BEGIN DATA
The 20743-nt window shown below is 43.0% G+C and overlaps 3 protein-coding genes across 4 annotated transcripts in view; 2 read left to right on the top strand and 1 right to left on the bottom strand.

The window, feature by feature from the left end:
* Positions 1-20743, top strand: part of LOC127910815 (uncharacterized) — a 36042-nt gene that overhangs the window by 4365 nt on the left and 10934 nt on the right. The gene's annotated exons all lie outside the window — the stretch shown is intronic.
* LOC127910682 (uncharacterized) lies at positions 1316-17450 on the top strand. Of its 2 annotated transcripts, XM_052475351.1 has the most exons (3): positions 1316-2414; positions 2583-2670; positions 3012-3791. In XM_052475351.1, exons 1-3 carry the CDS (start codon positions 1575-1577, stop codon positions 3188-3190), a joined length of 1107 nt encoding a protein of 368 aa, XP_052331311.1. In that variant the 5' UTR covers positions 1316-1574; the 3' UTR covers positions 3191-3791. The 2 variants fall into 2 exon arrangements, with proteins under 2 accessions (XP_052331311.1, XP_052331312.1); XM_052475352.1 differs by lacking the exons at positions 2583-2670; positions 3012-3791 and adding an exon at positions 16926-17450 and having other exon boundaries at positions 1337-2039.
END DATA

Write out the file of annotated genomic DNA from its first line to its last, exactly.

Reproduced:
The 20743-nt window shown below is 43.0% G+C and overlaps 3 protein-coding genes across 4 annotated transcripts in view; 2 read left to right on the top strand and 1 right to left on the bottom strand.

The window, feature by feature from the left end:
* Positions 1-20743, top strand: part of LOC127910815 (uncharacterized) — a 36042-nt gene that overhangs the window by 4365 nt on the left and 10934 nt on the right. The gene's annotated exons all lie outside the window — the stretch shown is intronic.
* LOC127910682 (uncharacterized) lies at positions 1316-17450 on the top strand. Of its 2 annotated transcripts, XM_052475351.1 has the most exons (3): positions 1316-2414; positions 2583-2670; positions 3012-3791. In XM_052475351.1, exons 1-3 carry the CDS (start codon positions 1575-1577, stop codon positions 3188-3190), a joined length of 1107 nt encoding a protein of 368 aa, XP_052331311.1. In that variant the 5' UTR covers positions 1316-1574; the 3' UTR covers positions 3191-3791. The 2 variants fall into 2 exon arrangements, with proteins under 2 accessions (XP_052331311.1, XP_052331312.1); XM_052475352.1 differs by lacking the exons at positions 2583-2670; positions 3012-3791 and adding an exon at positions 16926-17450 and having other exon boundaries at positions 1337-2039.